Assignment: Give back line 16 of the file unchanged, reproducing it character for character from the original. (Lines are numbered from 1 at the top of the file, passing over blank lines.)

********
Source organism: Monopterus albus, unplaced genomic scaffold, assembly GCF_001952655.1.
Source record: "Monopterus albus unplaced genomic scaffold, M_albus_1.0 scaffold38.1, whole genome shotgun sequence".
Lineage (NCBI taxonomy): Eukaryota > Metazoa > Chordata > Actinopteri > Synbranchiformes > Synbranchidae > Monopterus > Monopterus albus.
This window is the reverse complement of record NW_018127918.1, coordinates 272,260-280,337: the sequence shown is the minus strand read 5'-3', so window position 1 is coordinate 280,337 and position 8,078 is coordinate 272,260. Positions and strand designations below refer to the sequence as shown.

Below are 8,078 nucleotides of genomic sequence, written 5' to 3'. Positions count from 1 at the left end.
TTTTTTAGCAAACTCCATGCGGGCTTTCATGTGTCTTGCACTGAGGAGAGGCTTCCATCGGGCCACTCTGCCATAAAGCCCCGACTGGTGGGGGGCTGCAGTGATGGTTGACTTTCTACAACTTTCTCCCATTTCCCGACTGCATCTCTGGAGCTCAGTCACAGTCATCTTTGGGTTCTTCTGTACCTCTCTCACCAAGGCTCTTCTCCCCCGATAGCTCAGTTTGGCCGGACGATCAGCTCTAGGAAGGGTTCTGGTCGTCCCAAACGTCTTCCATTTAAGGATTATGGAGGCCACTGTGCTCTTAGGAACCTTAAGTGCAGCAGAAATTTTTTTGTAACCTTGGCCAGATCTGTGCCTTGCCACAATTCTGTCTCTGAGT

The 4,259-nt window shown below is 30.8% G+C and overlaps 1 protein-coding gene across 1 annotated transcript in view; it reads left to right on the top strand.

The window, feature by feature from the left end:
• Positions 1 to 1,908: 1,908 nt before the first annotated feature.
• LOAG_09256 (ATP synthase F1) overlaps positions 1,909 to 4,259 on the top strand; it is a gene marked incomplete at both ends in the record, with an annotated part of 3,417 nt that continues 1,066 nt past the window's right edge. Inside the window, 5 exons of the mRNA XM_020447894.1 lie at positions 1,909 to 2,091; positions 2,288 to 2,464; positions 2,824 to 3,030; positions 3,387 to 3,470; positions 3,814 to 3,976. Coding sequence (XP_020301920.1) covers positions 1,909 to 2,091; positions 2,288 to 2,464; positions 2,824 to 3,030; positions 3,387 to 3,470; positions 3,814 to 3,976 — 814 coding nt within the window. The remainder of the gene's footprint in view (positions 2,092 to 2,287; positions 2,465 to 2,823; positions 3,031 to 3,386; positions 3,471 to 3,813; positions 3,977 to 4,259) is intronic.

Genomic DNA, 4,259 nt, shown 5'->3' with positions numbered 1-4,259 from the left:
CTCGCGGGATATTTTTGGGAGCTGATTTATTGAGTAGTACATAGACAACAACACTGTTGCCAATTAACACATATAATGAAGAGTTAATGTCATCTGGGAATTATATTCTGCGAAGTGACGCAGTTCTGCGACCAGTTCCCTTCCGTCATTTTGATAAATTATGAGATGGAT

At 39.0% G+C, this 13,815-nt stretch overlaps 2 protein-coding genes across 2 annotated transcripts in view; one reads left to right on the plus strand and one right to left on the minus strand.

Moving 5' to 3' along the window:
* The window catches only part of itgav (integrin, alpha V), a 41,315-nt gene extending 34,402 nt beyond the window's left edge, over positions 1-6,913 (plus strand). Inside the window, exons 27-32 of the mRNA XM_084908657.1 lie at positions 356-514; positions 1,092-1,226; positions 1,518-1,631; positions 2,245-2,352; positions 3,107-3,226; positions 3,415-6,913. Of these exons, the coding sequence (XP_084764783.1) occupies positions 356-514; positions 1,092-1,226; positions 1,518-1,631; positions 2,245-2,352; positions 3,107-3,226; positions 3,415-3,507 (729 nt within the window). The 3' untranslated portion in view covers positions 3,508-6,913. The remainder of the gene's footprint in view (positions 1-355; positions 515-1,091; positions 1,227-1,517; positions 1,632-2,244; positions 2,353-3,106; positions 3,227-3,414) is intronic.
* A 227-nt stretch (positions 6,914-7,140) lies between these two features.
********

* A 227-nt stretch (positions 6,914-7,140) lies between these two features.